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Why Telling Kids To 'Calm Down' Only Makes Their Tantrums Worse

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Have you ever noticed that when you tell someone – whether it’s a child or an adult – to “calm down” it just fills them up with more rage? Well, there’s a good reason for it. That’s because it has the opposite effect. There’s new research that says saying “calm down” to an emotionally distraught child will only bring them more shame while also adding more fuel to the fire.

When someone is experiencing a lot of emotion, they cannot remain purely rational. During emotionally triggering events, the emotional centers of the brain dominate. So until the emotion subsides, it’s virtually impossible to access reasoning centers of the brain to have a logical conversation.

Dr. Amanda Tadrous, a clinical psychologist, agrees, according to Romper. She says that whenever you tell someone to “calm down,” it does nothing more than invalidate that person’s emotions. They might also feel as though you are dismissing their feelings or the reason why they feel worked up in the first place. With a child, the last thing you want to do is make them feel as though their feelings don’t count.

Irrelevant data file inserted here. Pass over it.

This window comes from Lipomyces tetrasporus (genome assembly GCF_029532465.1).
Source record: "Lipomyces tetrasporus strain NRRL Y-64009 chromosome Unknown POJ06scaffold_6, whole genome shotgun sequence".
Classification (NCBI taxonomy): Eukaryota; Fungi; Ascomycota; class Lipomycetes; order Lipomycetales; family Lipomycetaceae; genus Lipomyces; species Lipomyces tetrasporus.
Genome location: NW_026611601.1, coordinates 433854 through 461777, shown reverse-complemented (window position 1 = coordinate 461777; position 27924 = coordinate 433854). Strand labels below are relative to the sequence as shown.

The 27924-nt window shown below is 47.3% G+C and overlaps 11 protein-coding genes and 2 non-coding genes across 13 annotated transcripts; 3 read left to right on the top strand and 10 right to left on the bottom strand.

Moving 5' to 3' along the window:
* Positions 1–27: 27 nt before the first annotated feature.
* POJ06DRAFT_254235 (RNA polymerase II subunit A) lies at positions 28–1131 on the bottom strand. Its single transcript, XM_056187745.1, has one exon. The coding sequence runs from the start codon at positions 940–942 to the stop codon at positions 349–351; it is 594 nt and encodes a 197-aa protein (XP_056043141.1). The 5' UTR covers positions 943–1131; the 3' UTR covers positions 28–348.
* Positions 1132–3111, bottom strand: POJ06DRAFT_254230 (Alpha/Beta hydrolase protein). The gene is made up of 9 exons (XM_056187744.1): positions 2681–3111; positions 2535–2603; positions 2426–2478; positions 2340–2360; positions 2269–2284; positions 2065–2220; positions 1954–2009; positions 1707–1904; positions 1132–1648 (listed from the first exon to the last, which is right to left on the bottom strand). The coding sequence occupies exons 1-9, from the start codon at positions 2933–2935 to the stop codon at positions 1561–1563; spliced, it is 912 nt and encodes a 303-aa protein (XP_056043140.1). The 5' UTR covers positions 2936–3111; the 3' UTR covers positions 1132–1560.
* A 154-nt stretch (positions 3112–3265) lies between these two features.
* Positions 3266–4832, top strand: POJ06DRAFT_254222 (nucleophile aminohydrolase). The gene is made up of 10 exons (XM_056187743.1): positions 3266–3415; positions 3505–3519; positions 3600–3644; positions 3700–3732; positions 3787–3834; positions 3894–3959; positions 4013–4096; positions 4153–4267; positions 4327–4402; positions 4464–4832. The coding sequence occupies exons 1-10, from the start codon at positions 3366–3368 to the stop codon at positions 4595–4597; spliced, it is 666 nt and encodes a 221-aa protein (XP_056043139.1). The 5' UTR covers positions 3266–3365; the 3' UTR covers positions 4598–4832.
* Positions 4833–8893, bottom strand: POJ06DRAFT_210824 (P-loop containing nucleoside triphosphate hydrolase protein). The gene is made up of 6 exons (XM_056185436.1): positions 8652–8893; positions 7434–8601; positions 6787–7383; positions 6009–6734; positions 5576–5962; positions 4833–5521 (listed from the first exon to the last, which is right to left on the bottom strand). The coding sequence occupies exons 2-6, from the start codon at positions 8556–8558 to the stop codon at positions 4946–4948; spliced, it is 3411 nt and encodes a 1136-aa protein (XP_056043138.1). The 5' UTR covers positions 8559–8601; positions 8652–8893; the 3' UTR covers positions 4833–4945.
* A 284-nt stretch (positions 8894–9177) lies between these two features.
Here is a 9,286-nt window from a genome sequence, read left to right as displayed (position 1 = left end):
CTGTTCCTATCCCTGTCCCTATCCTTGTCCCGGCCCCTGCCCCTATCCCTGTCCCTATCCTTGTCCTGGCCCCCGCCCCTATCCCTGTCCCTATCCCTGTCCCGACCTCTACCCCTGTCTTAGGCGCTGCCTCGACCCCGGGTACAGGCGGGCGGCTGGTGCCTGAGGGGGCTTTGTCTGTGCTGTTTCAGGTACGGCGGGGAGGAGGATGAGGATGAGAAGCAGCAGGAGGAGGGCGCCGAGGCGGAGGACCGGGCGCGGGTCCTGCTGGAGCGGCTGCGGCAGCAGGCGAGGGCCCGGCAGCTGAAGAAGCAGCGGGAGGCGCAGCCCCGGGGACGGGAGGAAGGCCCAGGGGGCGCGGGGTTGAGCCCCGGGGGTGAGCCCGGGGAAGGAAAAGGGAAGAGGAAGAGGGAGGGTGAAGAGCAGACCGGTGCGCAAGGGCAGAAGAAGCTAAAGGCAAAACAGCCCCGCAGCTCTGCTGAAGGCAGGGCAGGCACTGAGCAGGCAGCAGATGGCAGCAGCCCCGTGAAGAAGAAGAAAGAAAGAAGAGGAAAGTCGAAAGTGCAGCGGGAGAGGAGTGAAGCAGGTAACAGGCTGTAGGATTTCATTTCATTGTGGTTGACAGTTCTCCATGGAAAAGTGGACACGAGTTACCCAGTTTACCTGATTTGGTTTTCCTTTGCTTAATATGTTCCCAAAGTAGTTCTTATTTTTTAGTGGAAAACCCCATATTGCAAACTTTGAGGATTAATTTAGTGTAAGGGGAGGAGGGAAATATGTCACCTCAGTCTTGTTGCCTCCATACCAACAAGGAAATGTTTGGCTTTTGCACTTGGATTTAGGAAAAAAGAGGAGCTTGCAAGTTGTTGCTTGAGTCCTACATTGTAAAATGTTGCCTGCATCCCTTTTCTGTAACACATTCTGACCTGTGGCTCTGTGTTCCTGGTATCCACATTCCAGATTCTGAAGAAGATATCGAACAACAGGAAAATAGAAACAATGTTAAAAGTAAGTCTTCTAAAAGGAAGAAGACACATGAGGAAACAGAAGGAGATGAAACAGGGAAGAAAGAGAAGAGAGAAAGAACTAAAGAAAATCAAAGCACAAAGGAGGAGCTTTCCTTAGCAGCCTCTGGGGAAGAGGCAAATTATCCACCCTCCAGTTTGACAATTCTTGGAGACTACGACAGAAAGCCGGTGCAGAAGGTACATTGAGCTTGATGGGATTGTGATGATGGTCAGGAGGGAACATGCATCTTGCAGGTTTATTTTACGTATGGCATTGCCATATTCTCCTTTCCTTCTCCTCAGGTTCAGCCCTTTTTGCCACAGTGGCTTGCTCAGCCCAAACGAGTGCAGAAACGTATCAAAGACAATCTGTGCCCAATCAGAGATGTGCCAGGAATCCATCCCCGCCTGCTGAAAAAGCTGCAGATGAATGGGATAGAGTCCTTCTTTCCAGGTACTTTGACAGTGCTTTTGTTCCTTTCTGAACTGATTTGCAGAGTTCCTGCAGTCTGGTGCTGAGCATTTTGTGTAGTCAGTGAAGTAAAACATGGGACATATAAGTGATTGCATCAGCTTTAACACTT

“Such statements invalidate ones emotions – that is, they trivialize and ignore/dismiss our internal experiences,’ Dr. Tadrous told Metro.co.uk in an interview. ‘They emphasize controlling (calm down) rather than effectively managing emotions. Such statements lead us to feel that we are not being listened to or taken seriously. Those who have experienced frequent invalidation of their emotions (e.g. in childhood) may react particularly strongly as it reminds them of those unpleasant experiences.”

With that being said, there are a few simple things you can do rather than to tell your toddler (or your spouse for that matter) to “calm down.” First and foremost, show that you are listing. Tell them that you are here for them. Empathize. Let your child know that you are sharing his or her pain. Being able to express empathy for another person is a soft skill that is best modeled by parents.

Also, offer to help. There might not be much that you can do, but that doesn’t mean you can offer your assistance, or at least comfort. Last but not least, encouraging a different breathing technique. Believe it or not, many breathing techniques have proven to dissipate stress and anger and restore calm to our bodies.

Keep in mind though that if you tell someone to “chill out” or “relax” you are not offering them any help, either. Instead, try to diffuse the situation by taking a different approach that won’t sound like you don’t care about your loved ones’ feelings.

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